There is an appropriate role for mandating outpatient treatment for patients who have evidenced an inability to manage their own illness through repetitive decompensation and repeated hospitalizations.
Opponents of mandatory treatment say that if we only improved the mental health system to the point where the care being offered was attractive, there would not be a need to mandate treatment, because patients would come willingly.
But while that may be the case for some patients, it's not the reality for many patients with severe mental illnesses such as schizophrenia and bipolar disorder.
For many patients with these conditions, the denial both of their illness and of the need for treatment is part and parcel of the disorder.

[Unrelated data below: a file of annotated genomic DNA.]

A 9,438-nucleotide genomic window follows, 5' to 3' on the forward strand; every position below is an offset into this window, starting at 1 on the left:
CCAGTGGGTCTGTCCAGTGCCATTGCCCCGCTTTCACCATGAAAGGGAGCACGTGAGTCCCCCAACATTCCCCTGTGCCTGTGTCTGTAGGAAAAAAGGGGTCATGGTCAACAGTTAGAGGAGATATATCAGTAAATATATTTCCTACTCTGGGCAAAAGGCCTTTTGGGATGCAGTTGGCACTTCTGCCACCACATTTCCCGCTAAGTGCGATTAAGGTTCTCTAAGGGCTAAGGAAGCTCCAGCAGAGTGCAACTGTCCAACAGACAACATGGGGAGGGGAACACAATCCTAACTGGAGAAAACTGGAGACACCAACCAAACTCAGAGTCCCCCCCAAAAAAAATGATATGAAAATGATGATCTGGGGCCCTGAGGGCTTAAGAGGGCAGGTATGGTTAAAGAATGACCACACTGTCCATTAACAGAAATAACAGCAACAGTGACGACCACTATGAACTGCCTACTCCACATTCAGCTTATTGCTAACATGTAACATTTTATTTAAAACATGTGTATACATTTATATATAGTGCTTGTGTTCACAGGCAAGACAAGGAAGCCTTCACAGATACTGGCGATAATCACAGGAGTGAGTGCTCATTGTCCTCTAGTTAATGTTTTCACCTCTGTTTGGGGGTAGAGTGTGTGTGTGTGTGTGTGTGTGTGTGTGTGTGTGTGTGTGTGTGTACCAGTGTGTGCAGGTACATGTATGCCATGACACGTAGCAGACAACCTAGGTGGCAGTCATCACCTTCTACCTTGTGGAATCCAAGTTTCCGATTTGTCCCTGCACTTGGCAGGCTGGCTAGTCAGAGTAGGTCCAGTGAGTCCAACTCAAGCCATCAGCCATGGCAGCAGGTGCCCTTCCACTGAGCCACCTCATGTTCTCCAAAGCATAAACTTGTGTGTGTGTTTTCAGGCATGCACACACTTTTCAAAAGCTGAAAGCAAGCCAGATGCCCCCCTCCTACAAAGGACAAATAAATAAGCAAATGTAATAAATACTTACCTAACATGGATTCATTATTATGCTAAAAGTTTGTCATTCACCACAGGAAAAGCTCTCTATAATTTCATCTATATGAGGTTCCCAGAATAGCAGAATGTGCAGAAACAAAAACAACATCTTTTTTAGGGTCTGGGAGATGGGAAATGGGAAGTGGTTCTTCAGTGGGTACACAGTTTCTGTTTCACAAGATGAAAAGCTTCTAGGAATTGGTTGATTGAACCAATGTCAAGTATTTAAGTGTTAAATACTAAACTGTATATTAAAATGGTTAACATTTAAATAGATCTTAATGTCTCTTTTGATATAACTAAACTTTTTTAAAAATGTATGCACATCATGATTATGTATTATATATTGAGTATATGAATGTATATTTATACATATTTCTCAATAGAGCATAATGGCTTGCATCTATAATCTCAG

Outpatient commitment statutes and mental health courts offer a formal way for mental health patients with a pattern of revolving door admissions to get treatment in the community. These mechanisms include strict due process requirements and representation for the patient.
There is no question that the current system for mandatory outpatient treatment--which varies from state to state--has flaws that limit its effectiveness.
The laws generally come without the resources necessary for effective implementation. In some states where the statutes are not adequately funded, they go largely unused. …